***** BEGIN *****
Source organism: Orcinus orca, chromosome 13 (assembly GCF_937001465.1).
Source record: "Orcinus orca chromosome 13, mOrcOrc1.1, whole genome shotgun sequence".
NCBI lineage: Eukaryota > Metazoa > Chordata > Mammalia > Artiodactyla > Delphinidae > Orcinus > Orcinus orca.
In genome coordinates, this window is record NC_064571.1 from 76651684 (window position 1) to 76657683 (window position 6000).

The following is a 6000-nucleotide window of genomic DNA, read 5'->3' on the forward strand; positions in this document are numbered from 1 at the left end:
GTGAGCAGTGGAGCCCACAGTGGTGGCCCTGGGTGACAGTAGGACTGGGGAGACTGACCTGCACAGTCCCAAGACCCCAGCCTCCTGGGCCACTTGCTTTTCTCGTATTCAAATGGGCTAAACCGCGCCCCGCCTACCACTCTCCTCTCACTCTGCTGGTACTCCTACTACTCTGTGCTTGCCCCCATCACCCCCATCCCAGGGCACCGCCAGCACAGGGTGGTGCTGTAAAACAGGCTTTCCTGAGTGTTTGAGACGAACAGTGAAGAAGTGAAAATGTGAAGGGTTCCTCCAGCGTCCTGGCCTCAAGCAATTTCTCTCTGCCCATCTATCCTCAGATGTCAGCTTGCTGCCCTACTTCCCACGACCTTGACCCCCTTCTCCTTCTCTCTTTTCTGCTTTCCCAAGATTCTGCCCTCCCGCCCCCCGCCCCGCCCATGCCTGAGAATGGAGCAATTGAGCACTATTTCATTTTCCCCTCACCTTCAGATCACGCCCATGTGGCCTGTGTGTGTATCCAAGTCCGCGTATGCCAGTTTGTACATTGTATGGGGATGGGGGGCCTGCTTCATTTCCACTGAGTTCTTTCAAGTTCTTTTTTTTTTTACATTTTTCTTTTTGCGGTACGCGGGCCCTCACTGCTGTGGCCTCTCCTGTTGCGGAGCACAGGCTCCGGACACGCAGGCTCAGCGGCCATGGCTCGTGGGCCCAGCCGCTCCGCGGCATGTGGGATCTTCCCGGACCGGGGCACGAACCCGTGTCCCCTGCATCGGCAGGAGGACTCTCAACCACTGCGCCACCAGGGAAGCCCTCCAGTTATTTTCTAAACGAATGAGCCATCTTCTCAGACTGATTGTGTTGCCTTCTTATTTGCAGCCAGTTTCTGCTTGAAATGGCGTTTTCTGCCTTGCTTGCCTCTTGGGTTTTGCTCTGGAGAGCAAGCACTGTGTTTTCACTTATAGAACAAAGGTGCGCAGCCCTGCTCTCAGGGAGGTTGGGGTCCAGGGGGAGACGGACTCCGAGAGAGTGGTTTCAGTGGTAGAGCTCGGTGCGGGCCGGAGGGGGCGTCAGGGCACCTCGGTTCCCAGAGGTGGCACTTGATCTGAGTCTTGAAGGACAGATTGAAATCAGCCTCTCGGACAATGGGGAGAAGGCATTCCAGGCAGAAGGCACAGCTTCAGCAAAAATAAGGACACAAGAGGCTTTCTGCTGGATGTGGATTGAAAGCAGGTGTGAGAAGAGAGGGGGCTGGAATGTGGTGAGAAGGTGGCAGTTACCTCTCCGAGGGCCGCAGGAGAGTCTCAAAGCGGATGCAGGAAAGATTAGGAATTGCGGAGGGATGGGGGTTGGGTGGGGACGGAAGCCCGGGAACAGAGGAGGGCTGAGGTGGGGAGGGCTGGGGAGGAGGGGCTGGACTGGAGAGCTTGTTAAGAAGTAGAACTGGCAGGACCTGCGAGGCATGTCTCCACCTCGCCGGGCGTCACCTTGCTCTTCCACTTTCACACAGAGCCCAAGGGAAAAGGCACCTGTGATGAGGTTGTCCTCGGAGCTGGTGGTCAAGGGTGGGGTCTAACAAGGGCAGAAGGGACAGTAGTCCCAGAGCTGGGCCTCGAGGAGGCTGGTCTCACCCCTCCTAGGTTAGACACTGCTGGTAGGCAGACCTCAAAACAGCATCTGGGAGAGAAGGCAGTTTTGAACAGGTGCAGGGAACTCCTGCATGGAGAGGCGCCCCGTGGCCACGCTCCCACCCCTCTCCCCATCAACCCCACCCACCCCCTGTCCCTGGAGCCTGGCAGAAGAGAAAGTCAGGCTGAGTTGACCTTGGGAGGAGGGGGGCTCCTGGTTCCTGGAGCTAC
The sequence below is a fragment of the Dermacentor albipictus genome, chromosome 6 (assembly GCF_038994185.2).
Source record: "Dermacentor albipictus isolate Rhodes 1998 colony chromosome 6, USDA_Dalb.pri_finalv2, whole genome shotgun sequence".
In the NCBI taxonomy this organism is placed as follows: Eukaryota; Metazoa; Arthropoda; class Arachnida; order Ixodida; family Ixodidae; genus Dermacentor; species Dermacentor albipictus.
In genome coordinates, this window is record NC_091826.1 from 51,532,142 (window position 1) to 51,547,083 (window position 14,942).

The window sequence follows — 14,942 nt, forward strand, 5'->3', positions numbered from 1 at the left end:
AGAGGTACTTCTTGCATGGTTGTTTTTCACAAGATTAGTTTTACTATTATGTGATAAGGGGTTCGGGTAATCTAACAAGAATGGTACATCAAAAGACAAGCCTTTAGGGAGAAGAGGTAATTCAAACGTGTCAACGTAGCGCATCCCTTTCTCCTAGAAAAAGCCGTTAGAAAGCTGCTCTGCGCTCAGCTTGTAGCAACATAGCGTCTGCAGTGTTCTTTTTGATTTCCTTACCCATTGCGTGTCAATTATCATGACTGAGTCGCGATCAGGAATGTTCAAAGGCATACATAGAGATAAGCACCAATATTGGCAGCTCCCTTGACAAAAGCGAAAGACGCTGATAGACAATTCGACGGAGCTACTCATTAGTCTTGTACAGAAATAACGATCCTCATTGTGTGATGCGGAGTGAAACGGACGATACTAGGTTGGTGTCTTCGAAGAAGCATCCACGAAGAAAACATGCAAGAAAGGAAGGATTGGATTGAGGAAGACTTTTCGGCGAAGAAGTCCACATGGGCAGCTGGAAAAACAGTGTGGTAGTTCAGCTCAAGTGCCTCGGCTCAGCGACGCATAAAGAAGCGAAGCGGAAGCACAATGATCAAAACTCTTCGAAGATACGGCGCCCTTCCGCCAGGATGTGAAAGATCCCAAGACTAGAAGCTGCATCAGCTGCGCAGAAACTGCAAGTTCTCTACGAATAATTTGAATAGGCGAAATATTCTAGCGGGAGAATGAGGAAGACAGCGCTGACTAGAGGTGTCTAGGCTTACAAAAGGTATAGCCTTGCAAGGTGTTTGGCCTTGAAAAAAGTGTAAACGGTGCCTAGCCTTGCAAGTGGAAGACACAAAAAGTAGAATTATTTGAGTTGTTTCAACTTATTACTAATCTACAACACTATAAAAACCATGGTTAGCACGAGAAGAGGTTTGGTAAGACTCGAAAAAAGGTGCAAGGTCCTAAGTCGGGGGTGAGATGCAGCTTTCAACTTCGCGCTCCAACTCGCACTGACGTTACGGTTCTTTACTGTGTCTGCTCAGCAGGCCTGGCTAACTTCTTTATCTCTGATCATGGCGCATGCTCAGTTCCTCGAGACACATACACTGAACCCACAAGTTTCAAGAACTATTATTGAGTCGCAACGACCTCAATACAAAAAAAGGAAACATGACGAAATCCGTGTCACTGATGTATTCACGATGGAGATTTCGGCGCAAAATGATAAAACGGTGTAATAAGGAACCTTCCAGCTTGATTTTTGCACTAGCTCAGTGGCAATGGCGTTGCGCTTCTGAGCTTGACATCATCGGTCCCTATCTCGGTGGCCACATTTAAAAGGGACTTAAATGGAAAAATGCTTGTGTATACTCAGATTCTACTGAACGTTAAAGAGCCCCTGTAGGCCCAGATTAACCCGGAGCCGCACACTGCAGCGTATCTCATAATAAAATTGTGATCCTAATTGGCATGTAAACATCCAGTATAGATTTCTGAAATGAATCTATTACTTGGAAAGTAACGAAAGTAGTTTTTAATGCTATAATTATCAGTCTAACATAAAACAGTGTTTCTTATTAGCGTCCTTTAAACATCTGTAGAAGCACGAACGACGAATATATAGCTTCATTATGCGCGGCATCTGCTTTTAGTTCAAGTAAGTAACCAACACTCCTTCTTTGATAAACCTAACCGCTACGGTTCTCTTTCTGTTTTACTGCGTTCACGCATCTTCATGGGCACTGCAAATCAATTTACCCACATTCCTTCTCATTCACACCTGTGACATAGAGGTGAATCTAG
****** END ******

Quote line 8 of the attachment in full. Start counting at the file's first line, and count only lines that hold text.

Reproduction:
Source record: "Dermacentor albipictus isolate Rhodes 1998 colony chromosome 6, USDA_Dalb.pri_finalv2, whole genome shotgun sequence".